Monday, June 3, 2013

A Review: The Otherside Documentary

Seen above: Geologic of the Seattle rap duo Blue Scholars, as seen in the documentary "Otherside."

The Otherside, a documentary about the growing and unique world of Northwest hip-hop, is an ambitious documentary. Northwest hip-hop is a very weighty topic - rappers from the Northwest are very similar to white rappers: they're a consistent part of the hip-hop aesthetic but there is still something strange about rap from the Puget Sound; it doesn't quite fit with what we are used to hip-hop sounding, acting or looking like.

Quite a bit of commendation has to be made to the filmmakers J.R. Celski (the Executive Producer), Dan Torok (the Director) and Vinny Dom (the Producer) for making The Otherside at all. The film came originally out of a fondness for the Blue Scholars, a positive rap duo formed in 2004 between rapper Geologic and producer Sabzi. Much of the film focuses either on Blue Scholars or, of course, Macklemore - the latter being one of the most successful rap acts in Seattle hip-hop history - even more so than Sir Mix-A-Lot, who of course makes many appearances in the film.

Oldominion, a loosely affiliated group of over two dozen Seattle based rappers and producers that encompasses a sizeable portion of the Northwest hip-hop world, was not even mentioned in this documentary - not out of anything malicious but because the filmmakers oddly seemed to have really never heard of them. The directors were obviously college kids (question and answer sets afterward showed that the directors and producers discovered Blue Scholars in middle school) and so it is quite a bit to ask that they know the entire gammot of Northwest hip-hop (they certainly brought a few acts in to their lense that this website has never heard of).

What was weird is that the entire Oldominion sect of Seattle/Portland rappers - encompassing projects like The Gigantics, Th3rdz and Grayskul - was apparently not even mentioned in the interviews - the highly successful Macklemore featured Oldominion affiliate Xperience all over his most recent album. The Oldominion duo Grayskul has been signed to Rhymesayers Entertainment, a major rap album, since 2004 and has put out a half dozen albums in that time period. Their success is at least on par with Blue Scholars. When myself and another crowd member mentioned Oldominion, the director said he "had never even heard of them" - it seemed very strange that Macklemore, Seattle super producer Jake One or Seattle rap journalist Larry Mizell Jr. would not even have mentioned the word "Oldominion" in interviews for a major documentary about Seattle hip-hop.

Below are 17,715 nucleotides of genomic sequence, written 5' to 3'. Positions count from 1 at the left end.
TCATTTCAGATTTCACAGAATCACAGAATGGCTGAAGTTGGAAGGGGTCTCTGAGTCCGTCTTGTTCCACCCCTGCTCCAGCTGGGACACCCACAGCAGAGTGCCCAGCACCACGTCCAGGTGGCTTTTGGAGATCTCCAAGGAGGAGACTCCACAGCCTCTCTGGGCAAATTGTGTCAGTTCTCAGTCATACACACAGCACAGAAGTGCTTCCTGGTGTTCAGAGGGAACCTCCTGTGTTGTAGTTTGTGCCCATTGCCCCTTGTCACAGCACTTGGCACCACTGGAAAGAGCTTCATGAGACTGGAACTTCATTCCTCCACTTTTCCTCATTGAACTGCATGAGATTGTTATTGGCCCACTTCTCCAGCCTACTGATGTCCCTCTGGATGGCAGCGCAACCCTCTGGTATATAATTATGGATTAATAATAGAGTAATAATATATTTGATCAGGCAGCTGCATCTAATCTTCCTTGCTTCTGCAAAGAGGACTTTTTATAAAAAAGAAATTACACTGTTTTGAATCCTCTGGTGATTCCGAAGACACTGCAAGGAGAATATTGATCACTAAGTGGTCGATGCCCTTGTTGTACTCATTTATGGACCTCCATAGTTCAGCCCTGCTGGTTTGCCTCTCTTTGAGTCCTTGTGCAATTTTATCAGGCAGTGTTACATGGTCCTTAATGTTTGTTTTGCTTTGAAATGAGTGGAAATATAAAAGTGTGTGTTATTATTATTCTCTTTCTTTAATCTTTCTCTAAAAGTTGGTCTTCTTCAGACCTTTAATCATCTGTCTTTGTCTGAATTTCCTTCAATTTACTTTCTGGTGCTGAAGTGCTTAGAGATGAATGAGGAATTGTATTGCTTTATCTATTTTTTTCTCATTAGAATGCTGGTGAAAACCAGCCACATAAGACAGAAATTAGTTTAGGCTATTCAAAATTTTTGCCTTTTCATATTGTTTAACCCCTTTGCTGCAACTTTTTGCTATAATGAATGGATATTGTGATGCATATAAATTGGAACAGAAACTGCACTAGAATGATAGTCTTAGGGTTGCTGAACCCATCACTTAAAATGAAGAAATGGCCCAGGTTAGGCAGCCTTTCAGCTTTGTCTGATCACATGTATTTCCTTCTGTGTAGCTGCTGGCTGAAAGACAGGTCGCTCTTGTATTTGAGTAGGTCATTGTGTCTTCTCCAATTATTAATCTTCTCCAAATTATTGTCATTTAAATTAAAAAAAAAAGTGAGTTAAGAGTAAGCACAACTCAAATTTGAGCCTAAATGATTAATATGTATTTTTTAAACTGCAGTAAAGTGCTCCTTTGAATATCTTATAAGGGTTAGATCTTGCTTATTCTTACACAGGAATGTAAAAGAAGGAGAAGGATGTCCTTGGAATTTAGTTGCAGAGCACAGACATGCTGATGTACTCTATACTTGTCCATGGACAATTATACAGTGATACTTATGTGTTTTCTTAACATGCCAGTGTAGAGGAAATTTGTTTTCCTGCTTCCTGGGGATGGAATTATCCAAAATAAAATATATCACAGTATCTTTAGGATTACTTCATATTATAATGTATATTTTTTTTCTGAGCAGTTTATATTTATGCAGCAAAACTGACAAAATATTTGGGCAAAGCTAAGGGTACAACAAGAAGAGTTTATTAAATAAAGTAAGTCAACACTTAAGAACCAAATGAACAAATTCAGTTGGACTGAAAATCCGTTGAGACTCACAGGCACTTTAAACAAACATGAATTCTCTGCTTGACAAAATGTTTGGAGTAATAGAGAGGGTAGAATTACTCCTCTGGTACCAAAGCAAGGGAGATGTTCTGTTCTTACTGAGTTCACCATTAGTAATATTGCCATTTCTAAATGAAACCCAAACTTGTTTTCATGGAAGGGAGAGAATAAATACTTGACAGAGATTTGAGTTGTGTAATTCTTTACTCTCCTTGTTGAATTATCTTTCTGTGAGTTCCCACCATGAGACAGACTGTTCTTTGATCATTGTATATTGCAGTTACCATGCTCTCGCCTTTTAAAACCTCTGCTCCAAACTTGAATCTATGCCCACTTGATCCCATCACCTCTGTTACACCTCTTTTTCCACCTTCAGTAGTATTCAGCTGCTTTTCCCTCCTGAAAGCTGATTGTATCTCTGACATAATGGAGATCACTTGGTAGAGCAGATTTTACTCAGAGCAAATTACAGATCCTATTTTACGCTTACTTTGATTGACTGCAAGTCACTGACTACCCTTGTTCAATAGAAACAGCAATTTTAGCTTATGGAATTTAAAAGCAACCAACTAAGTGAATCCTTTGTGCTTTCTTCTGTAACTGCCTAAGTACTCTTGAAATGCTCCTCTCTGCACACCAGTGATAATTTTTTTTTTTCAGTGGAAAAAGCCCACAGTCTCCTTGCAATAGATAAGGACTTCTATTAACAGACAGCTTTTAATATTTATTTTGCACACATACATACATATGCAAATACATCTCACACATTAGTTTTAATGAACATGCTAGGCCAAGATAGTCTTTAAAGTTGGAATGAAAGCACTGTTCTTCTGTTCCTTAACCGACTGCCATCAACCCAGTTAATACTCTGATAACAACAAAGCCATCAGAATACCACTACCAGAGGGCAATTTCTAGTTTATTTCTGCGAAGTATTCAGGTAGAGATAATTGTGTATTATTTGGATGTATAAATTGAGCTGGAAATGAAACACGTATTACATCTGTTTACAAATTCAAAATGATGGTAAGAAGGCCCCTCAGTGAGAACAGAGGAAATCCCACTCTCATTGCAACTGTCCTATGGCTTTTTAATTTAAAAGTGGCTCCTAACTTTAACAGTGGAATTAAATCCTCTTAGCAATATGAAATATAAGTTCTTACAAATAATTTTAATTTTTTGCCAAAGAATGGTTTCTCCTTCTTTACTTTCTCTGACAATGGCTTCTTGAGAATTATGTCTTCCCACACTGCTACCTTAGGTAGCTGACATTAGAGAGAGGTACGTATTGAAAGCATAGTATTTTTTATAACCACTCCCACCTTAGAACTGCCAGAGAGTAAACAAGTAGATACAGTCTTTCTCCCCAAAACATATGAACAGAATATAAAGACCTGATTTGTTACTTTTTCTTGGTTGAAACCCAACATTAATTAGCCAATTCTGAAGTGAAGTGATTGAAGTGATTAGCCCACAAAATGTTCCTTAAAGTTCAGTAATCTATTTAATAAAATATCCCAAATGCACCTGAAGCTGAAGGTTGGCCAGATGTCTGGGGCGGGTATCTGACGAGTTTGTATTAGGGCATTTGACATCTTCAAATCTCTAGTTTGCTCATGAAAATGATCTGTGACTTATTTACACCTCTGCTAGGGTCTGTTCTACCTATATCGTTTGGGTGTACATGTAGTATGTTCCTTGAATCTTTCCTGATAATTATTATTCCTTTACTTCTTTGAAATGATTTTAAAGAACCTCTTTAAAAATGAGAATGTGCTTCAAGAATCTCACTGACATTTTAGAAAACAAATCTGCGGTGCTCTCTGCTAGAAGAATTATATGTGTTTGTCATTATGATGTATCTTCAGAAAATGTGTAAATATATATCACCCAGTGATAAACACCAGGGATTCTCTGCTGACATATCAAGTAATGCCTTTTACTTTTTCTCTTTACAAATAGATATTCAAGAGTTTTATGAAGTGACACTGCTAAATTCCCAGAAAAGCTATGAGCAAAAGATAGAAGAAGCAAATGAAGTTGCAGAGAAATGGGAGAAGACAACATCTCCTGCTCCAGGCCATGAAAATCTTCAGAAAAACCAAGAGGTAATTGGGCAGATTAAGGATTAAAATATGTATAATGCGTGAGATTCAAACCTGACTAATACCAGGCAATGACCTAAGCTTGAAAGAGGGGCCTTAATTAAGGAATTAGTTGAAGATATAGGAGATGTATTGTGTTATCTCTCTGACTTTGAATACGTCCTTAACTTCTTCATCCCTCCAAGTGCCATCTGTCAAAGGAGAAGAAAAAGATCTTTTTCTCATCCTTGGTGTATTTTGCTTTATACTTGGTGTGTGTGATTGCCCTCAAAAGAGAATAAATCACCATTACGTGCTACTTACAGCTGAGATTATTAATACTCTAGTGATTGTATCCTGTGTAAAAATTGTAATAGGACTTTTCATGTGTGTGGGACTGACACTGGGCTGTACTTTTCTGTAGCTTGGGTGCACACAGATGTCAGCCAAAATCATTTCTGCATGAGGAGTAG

The logo for Seattle rap group Oldominion.

"Oldominion," being such a large network of artists, isn't really a solid rap group but an actual identity, name and logo for a large portion of the Seattle hip-hop community. For Oldominion to not be mentioned in a documentary about Seattle hip-hop is rather shocking.

Likewise, groups like Source of Labor or Black Anger aren't mentioned at all in the lengthy historical perspective that the producers take on and acts like Grynch, probably one of the most significant hip-hop acts, are just barely mentioned. Neema Khorrami, another one of the most significant current acts, is also not mentioned at all. As is Sonny Bonoho. The Facebook page for the film mentions that the film's trailer had to be pulled to "remove some artists that didn't want to be there, sorry for the inconvenience." When artists in attendance at the premiere were asked "to stand up" - almost none did. Seattle rap artists tend to be a pretty press friendly group - that artists would want to boycott the film seemed really strange.

I talked to Torok about this in an e-mail conversation and he told me this:

You were correct in stating that Oldominion wasn’t mentioned. We interviewed as many people as we could link up with and when other names came up, if it was unanimous, we explored those. If Oldominion was mentioned, it wasn’t mentioned in detail which didn’t give us the link to follow for the storyline. And of course really great artists like Neema were left out, but not maliciously. I live in NYC, JR in LA/Utah. It was really difficult to get people lined up for interviews on short notice (when I lived in Seattle I was in school full-time). At the same time, exclusion of the “rest” of Seattle’s hip-hop artists leads to one thing…more films that stem off of what we created. And that is awesome! It will give people creative control to follow up with things that were over-looked and or missed, or just plain out ignored due to budget and time constraints. Adding Oldominion, Grayskul, or even groups like Emerald Street Boys would have weighted the History section and left the rest of the film (current and future) feeling empty.

Whatever difficulties the film had, however, it is unfair to drop those on the young men behind this film. As was mentioned at the top of the review, however, it is ambitious that Celski and Torok even did this film at all. Even if the film is imperfect, what they tried to do is something no one has really done before. That certainly bodes well for them as directors and producers - original thinking will surely bring positive outcomes.


  1. Just to let you know I dropped by. I enjoy your essay on rap. Momoe